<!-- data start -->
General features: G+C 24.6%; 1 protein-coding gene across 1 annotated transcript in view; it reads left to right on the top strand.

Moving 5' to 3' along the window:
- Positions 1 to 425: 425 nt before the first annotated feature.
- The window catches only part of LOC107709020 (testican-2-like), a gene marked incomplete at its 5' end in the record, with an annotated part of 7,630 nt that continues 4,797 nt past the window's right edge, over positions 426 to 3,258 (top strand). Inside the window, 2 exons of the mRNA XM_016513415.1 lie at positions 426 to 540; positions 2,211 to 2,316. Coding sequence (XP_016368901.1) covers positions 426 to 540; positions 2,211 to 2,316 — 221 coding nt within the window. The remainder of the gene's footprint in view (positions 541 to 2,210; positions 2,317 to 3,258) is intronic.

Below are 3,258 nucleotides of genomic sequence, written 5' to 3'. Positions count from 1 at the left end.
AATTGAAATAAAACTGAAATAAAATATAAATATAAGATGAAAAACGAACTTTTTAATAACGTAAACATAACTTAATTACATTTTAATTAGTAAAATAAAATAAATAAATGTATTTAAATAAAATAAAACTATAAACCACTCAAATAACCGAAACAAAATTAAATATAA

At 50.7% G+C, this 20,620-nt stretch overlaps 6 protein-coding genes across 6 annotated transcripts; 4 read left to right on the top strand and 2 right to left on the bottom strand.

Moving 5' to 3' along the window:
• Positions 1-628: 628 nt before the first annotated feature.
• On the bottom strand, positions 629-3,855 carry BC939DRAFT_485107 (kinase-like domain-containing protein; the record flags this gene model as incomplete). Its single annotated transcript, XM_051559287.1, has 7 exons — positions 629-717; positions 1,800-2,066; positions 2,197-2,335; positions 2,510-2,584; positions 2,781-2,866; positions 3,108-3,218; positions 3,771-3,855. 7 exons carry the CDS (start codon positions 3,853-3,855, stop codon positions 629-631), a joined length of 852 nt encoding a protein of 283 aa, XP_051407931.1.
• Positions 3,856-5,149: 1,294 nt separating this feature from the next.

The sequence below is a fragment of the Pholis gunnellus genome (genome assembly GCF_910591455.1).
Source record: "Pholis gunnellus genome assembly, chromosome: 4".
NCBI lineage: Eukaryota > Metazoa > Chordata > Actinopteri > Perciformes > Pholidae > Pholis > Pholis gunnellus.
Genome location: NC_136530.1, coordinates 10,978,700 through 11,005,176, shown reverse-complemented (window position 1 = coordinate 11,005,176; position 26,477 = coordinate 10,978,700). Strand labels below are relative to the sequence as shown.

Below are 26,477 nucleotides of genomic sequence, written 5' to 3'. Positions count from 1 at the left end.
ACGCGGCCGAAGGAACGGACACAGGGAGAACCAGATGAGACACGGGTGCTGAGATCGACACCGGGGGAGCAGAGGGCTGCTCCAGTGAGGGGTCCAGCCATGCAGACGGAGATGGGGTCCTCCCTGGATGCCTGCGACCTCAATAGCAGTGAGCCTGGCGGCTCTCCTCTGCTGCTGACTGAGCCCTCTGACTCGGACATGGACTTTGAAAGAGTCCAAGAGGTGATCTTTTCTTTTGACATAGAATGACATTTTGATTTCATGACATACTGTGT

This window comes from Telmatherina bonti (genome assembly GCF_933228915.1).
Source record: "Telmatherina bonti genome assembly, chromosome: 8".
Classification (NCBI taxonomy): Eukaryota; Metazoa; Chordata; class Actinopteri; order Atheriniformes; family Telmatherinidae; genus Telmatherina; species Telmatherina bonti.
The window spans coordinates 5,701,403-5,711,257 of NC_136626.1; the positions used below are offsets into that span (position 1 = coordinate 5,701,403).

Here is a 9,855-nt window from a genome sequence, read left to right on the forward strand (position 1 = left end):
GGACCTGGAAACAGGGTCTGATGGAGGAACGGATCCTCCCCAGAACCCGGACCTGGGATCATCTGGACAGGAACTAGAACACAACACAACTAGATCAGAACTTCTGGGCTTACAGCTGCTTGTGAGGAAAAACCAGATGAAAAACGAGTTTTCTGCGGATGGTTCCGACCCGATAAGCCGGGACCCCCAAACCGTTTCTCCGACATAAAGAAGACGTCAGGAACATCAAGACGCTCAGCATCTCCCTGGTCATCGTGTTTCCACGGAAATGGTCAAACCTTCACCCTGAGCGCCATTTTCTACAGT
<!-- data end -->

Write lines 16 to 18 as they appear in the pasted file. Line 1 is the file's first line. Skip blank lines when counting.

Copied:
Below are 26,477 nucleotides of genomic sequence, written 5' to 3'. Positions count from 1 at the left end.
ACGCGGCCGAAGGAACGGACACAGGGAGAACCAGATGAGACACGGGTGCTGAGATCGACACCGGGGGAGCAGAGGGCTGCTCCAGTGAGGGGTCCAGCCATGCAGACGGAGATGGGGTCCTCCCTGGATGCCTGCGACCTCAATAGCAGTGAGCCTGGCGGCTCTCCTCTGCTGCTGACTGAGCCCTCTGACTCGGACATGGACTTTGAAAGAGTCCAAGAGGTGATCTTTTCTTTTGACATAGAATGACATTTTGATTTCATGACATACTGTGT

This window comes from Telmatherina bonti (genome assembly GCF_933228915.1).